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Glecaprevir and Pibrentasvir Approved to Treat Hepatitis C in Children

APR 30, 2019 | CONTAGION® EDITORIAL STAFF
The US Food and Drug Administration (FDA) has announced the approval of AbbVie Inc.'s Mavyret (glecaprevir and pibrentasvir) for the treatment of all 6 genotypes of hepatitis C virus (HCV) in pediatric patients aged 12 to 17 years. The tablets were approved to treat adults 18 years and older in 2017.

HCV, which consists of liver inflammation, can lead to reduced liver function and liver failure. The overall risk of HCV is elevated for children who are born to mothers who have HCV and current estimates indicate that 23,000 to 46,000 children in the United States have HCV. 

According to dosing information that was released with the announcement of the approval, the agent should be administered to adult or pediatric patients 12 years and older, or weighing at least 99 pounds, who are infected with any of 6 identified HCV genotypes either without cirrhosis or with compensated cirrhosis.

“Direct-acting antiviral drugs reduce the amount of HCV in the body by preventing the virus from multiplying, and in most cases, they cure HCV infection,” said Jeffrey Murray, MD, MPH., deputy director of the Division of Antiviral Products in the FDA’s Center for Drug Evaluation and Research in making the announcement. “Today’s approval represents another treatment option for children and adolescents with HCV infection, but for the first time, in all genotypes of HCV.”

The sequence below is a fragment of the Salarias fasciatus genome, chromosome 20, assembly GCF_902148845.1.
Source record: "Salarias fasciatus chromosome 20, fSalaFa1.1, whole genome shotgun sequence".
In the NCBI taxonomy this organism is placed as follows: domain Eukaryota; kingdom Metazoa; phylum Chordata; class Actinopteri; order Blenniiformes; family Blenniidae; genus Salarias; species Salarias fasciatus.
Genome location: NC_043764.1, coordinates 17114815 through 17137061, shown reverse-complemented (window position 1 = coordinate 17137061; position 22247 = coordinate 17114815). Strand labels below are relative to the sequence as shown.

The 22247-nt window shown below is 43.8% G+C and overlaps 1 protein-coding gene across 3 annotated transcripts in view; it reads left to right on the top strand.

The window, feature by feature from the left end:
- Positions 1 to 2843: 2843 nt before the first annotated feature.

The safety and efficacy of Mavyret was evaluated amongst pediatric patients in clinical trials of 47 patients with genotype 1, 2, 3 or 4 HCV infection who did not have cirrhosis or had mild cirrhosis. The studies found that 100% of patients who received Mavyret for 8 or 16 weeks had no detectable virus in the blood 12 weeks following completion of treatment, suggesting a cure of infection.

"In pediatric patients with either cirrhosis, history of a kidney and/or liver transplant, or genotype 5 or 6 HCV infection, the safety and efficacy of Mavyret are supported by previous studies observed in glecaprevir and pibrentasvir in adults," the FDA's press release says, noting that adverse reactions in the pediatric trials were consistent with those observed in clinical studies in adults. The most common adverse reactions were head ache and fatigue.

The exact duration of treatment with Mavyret will vary based on treatment history, viral genotype and cirrhosis status. The agent is not recommended for use in patients with moderate cirrhosis and is contraindicated in patients with severe cirrhosis and patients taking atazanavir and rifampin.

Additionally, the FDA notes, "hepatitis B virus (HBV) reactivation has been reported in HCV/HBV coinfected adult patients who were undergoing or had completed treatment with HCV direct-acting antivirals, and who were not receiving HBV antiviral therapy. HBV reactivation in patients treated with direct-acting antiviral medicines can result in serious liver problems or death in some patients. Health care professionals should screen all patients for evidence of current or prior HBV infection before starting treatment with Mavyret."
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Big advances in treatment can't make up for an inability to stop new infections, which number 5,000 per day worldwide.